RE: Noah's log of obsessing about dharma, sila and the way it all fits toge Noah 4/23/15 5:15 PM
RE: Noah's log of obsessing about dharma, sila and the way it all fits toge Noah 4/27/15 10:31 PM
RE: Noah's log of obsessing about dharma, sila and the way it all fits toge Noah 4/28/15 4:06 PM
RE: Noah's log of obsessing about dharma, sila and the way it all fits toge Noah 4/29/15 5:22 PM
RE: Noah's log of obsessing about dharma, sila and the way it all fits toge Noah 4/30/15 6:37 PM
RE: Noah's log of obsessing about dharma, sila and the way it all fits toge Noah 5/7/15 8:00 AM
RE: Noah's log of obsessing about dharma, sila and the way it all fits toge Noah 5/10/15 10:15 PM
RE: Noah's log of obsessing about dharma, sila and the way it all fits toge Noah 5/15/15 11:22 AM
RE: Noah's log of obsessing about dharma, sila and the way it all fits toge Noah 5/15/15 12:10 PM
RE: Noah's log of obsessing about dharma, sila and the way it all fits toge Not Tao 5/15/15 4:12 PM
RE: Noah's log of obsessing about dharma, sila and the way it all fits toge Noah 5/15/15 2:45 PM
RE: Noah's log of obsessing about dharma, sila and the way it all fits toge Noah 5/22/15 5:54 PM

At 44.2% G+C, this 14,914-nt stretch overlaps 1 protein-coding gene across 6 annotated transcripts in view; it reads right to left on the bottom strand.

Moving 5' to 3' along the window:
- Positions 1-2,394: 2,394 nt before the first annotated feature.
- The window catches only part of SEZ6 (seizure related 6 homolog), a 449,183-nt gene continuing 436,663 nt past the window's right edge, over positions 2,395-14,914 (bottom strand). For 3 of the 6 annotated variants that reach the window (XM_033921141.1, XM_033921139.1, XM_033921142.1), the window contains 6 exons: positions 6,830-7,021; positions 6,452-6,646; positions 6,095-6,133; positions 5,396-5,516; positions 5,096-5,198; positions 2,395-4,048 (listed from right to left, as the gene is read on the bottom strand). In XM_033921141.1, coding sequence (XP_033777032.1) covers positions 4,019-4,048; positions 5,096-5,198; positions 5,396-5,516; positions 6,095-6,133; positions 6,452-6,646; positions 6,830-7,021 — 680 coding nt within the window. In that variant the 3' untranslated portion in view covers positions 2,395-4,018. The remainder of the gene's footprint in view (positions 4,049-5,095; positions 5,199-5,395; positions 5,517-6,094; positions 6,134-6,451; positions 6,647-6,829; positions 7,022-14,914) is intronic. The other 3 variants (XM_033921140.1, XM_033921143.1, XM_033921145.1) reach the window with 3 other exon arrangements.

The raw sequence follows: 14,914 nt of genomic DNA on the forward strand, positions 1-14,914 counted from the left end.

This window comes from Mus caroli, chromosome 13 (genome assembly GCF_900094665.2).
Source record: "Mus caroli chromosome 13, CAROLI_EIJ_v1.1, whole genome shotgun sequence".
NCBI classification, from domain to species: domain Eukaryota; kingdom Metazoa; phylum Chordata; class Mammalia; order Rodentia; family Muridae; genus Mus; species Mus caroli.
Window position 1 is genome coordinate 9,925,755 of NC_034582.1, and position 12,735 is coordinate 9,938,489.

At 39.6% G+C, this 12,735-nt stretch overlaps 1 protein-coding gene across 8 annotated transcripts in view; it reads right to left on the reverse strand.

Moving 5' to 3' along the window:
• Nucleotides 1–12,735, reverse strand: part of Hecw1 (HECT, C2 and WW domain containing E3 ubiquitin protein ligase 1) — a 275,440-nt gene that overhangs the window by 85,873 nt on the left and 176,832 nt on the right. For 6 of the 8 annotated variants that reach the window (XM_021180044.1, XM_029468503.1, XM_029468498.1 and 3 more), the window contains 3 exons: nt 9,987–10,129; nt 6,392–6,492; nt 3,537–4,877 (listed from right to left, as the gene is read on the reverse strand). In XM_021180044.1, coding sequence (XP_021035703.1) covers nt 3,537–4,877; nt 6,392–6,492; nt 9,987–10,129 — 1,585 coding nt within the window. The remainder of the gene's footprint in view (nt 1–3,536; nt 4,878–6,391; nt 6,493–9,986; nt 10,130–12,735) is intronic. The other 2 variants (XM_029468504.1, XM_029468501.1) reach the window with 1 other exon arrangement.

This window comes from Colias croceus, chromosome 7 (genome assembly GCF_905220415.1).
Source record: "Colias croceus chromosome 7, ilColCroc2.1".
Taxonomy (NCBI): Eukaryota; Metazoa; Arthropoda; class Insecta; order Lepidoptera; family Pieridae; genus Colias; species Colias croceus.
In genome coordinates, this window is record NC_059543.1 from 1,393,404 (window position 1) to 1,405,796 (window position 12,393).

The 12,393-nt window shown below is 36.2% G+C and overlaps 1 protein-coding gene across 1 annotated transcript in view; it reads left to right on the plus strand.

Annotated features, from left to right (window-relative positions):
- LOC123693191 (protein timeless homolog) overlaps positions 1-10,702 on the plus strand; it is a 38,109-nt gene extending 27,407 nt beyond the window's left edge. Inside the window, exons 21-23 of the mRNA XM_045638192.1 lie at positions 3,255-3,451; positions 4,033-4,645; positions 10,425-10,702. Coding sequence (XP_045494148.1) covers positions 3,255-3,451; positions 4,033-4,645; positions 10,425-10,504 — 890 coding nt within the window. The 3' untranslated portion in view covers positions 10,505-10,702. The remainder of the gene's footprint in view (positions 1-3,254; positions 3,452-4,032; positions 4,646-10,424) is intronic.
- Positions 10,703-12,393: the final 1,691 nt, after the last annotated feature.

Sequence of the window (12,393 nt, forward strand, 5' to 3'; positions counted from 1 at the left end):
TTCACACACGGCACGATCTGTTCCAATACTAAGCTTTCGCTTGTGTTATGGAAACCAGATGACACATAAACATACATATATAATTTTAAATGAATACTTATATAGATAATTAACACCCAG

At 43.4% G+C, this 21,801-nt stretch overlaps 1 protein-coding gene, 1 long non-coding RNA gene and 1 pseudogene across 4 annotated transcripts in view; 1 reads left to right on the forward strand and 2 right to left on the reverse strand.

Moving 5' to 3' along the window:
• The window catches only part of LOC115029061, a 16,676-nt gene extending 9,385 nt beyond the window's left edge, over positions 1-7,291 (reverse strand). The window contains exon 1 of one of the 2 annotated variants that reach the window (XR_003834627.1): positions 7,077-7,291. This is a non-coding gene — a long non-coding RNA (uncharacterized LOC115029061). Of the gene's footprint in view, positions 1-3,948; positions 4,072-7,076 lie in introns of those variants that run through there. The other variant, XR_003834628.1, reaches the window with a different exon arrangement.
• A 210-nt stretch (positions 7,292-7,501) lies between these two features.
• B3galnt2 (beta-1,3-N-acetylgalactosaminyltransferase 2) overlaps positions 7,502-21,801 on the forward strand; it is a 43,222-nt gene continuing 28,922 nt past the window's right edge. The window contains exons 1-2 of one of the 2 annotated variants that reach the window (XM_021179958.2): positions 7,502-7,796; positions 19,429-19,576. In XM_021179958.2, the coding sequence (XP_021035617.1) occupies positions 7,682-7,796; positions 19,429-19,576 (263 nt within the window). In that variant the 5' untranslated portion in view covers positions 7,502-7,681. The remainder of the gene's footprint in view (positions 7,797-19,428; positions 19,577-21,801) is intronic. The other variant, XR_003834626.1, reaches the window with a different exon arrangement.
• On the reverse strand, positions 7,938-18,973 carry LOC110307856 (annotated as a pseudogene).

RE: Noah's log of obsessing about dharma, sila and the way it all fits toge Noah 5/22/15 6:21 PM
RE: Noah's log of obsessing about dharma, sila and the way it all fits toge Not Tao 5/23/15 6:05 PM
RE: Noah's log of obsessing about dharma, sila and the way it all fits toge Noah 5/24/15 1:36 PM
RE: Noah's log of obsessing about dharma, sila and the way it all fits toge Noah 5/24/15 2:47 PM
RE: Noah's log of obsessing about dharma, sila and the way it all fits toge Jake 5/24/15 3:41 PM
RE: Noah's log of obsessing about dharma, sila and the way it all fits toge Noah 5/25/15 12:49 AM
RE: Noah's log of obsessing about dharma, sila and the way it all fits toge Jake 5/25/15 8:22 AM
RE: Noah's log of obsessing about dharma, sila and the way it all fits toge Noah 5/25/15 10:23 PM
RE: Noah's log of obsessing about dharma, sila and the way it all fits toge Noah 5/26/15 1:41 AM
RE: Noah's log of obsessing about dharma, sila and the way it all fits toge Noah 5/28/15 7:32 PM
RE: Noah's log of obsessing about dharma, sila and the way it all fits toge Noah 6/1/15 5:41 AM